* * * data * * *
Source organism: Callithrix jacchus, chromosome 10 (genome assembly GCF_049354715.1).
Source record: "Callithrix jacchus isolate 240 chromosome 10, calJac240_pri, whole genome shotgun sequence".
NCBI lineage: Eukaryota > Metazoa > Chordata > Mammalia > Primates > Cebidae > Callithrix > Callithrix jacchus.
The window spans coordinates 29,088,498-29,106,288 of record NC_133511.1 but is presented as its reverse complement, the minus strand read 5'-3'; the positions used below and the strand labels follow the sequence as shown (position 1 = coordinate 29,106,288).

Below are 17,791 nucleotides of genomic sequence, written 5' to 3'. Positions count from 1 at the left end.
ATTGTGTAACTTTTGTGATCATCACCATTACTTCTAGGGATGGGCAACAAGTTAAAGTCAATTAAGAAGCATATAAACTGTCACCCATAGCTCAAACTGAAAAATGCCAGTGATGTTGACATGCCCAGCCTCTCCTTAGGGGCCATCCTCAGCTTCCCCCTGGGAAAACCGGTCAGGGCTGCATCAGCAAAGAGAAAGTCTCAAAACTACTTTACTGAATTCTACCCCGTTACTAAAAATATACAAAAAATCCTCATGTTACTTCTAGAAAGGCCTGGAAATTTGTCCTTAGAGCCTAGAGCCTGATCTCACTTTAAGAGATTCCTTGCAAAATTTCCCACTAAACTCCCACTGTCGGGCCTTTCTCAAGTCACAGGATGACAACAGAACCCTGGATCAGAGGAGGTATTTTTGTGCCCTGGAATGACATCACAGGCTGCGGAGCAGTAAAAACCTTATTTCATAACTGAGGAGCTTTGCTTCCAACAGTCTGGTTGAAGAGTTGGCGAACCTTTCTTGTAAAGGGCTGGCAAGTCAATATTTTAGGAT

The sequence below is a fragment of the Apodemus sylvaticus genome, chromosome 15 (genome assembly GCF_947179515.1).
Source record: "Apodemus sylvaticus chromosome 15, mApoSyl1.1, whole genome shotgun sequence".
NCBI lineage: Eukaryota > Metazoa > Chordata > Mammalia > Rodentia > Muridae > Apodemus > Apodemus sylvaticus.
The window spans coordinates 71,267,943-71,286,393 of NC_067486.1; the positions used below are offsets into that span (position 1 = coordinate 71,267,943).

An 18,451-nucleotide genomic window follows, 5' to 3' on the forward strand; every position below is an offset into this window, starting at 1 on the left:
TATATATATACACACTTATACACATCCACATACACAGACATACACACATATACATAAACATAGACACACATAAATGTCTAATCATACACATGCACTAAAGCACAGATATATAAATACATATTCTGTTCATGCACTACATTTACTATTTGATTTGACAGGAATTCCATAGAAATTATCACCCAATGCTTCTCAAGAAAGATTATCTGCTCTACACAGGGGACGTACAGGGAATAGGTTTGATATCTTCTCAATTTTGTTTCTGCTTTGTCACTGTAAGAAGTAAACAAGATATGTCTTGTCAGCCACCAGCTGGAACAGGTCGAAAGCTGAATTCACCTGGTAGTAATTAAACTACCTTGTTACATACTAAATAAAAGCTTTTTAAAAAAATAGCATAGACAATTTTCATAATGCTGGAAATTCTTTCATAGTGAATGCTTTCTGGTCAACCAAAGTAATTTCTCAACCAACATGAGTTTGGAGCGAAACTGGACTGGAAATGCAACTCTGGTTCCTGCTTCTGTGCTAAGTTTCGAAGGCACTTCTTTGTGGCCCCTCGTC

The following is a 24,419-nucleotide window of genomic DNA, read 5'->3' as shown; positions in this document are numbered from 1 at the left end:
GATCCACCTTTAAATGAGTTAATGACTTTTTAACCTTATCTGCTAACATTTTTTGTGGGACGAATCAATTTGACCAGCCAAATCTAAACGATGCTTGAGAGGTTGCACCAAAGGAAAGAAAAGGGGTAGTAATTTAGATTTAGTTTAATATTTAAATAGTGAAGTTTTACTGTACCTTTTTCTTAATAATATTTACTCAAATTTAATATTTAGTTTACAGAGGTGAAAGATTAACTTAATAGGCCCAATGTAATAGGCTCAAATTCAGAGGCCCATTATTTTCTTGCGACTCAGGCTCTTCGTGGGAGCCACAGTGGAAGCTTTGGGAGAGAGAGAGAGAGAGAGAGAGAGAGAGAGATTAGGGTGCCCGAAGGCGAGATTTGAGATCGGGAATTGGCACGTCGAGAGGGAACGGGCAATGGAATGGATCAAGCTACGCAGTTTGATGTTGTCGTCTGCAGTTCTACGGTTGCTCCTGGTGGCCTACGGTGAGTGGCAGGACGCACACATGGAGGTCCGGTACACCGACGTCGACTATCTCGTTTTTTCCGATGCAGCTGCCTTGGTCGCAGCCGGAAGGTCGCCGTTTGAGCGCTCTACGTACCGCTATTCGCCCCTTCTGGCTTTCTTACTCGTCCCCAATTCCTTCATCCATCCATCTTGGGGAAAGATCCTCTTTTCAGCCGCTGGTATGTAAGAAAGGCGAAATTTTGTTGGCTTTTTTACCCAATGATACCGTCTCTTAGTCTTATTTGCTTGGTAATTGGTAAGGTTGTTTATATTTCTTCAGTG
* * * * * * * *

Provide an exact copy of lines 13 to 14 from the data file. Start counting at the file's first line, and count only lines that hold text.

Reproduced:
The following is a 24,419-nucleotide window of genomic DNA, read 5'->3' as shown; positions in this document are numbered from 1 at the left end:
GATCCACCTTTAAATGAGTTAATGACTTTTTAACCTTATCTGCTAACATTTTTTGTGGGACGAATCAATTTGACCAGCCAAATCTAAACGATGCTTGAGAGGTTGCACCAAAGGAAAGAAAAGGGGTAGTAATTTAGATTTAGTTTAATATTTAAATAGTGAAGTTTTACTGTACCTTTTTCTTAATAATATTTACTCAAATTTAATATTTAGTTTACAGAGGTGAAAGATTAACTTAATAGGCCCAATGTAATAGGCTCAAATTCAGAGGCCCATTATTTTCTTGCGACTCAGGCTCTTCGTGGGAGCCACAGTGGAAGCTTTGGGAGAGAGAGAGAGAGAGAGAGAGAGAGAGAGATTAGGGTGCCCGAAGGCGAGATTTGAGATCGGGAATTGGCACGTCGAGAGGGAACGGGCAATGGAATGGATCAAGCTACGCAGTTTGATGTTGTCGTCTGCAGTTCTACGGTTGCTCCTGGTGGCCTACGGTGAGTGGCAGGACGCACACATGGAGGTCCGGTACACCGACGTCGACTATCTCGTTTTTTCCGATGCAGCTGCCTTGGTCGCAGCCGGAAGGTCGCCGTTTGAGCGCTCTACGTACCGCTATTCGCCCCTTCTGGCTTTCTTACTCGTCCCCAATTCCTTCATCCATCCATCTTGGGGAAAGATCCTCTTTTCAGCCGCTGGTATGTAAGAAAGGCGAAATTTTGTTGGCTTTTTTACCCAATGATACCGTCTCTTAGTCTTATTTGCTTGGTAATTGGTAAGGTTGTTTATATTTCTTCAGTG